Carrie Davis of Protection Engineering Consultants discussed blast-resistant facade design this morning.

What role does a blast consultant play when it comes to glass façade design and construction? Carrie Davis, project engineer/practice leader and principal with Protection Engineering Consultants, says it’s a collaborative process. She helped open the Glass Association of North America’s Annual Conference today with her presentation on blast-resistant façade design, which took place as part of the Protective Glazing Council meeting.

In her presentation, Davis covered project areas such as blast resistance, forced entry and ballistics and focus on how they, as consultants, communicate with other parties involved on the project.

Through research, she explained, they are better able to understand glazing hazards and trying to protect people from hazards. The façade, she said, is one of the main hazards.

Davis talked some about their interaction with the design team and how they interact with architects, engineers, government agencies, vendors, etc. She said they are communicating blast requirement to each of those groups.

So, why must projects be designed for blast loads? She answered that this is because most injuries and occasionally a few fatalities that occur during a bombing are associated with window debris (such as lacerations from glass shards, etc.).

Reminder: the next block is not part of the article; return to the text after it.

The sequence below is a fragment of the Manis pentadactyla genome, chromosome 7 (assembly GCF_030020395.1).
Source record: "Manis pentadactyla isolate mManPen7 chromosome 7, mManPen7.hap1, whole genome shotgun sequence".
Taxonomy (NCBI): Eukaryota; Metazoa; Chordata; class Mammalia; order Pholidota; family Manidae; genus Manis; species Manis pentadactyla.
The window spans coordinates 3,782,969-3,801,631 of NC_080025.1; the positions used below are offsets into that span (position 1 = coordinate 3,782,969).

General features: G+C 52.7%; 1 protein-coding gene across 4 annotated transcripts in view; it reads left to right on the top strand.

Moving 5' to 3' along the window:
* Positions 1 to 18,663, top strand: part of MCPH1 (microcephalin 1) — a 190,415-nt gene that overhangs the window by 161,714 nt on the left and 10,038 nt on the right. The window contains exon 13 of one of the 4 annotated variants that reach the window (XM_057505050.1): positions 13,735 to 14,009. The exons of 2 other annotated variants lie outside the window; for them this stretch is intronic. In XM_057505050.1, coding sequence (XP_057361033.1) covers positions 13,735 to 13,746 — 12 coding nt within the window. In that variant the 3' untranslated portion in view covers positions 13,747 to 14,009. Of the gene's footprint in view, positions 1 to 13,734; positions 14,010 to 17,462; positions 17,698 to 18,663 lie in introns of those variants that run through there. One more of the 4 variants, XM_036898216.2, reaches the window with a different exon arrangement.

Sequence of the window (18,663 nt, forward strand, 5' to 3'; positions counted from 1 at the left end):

By designing for blast purposes, she explained, they can help prevent injuries from possible window hazards, including glass failure, interlayer failure and bite failure.

“All components and pieces are important when looking at a blast system,” she said.

Davis also covered how protection is provided. This is through analysis or testing to meet criteria or specification. Some of the design methods used include dynamic analysis (such as Finite Element Analysis) and dynamic testing, such as the shock tube test. The benefit of the shock tube test, she said, is that it’s an industry-wide accepted way to test blast loads. She also pointed out that dynamic testing must replicate field applications; any deviations must be analyzed as well.

She also talked about project specifications and what to look for. Some questions to consider include the applicable criteria or standards; applicable design loads; allowed methods of analysis or testing; allowable response criterial; specialty requirements (e.g., hurricane, ballistics, etc.); defined submittal process (what materials, shop drawings, test requirements, etc., must be turned in); and are there experience requirements for contractors?

Davis also discussed some design highlights for different agencies, such as the DoD/UFC, VA PSDM and GSA.

As an example with the DoD/UFC, one of the first things required is a blast engineer. Occupancy level is also very important, as is site plan. Doors and windows must be designed for applicable blast loads. All doors and windows, she said, are designed for every project.

Another example she gave related to GSA projects, is that 90 percent of the façade must meet the requirements; 10 percent can fail for given load criteria.

In closing her session, Davis added that blast consultants have a role to play in all phases of the project including pre design, design development and construction.

“Blast consultants collaborate during the entire project to design façade systems for extreme loads and help facilitate communication,” she said.

GANA’s Annual Conference continues through Thursday at the Marriott Hilton Head in Hilton Head, S.C. Stay tuned to USGNN™ for more news and updates from the event.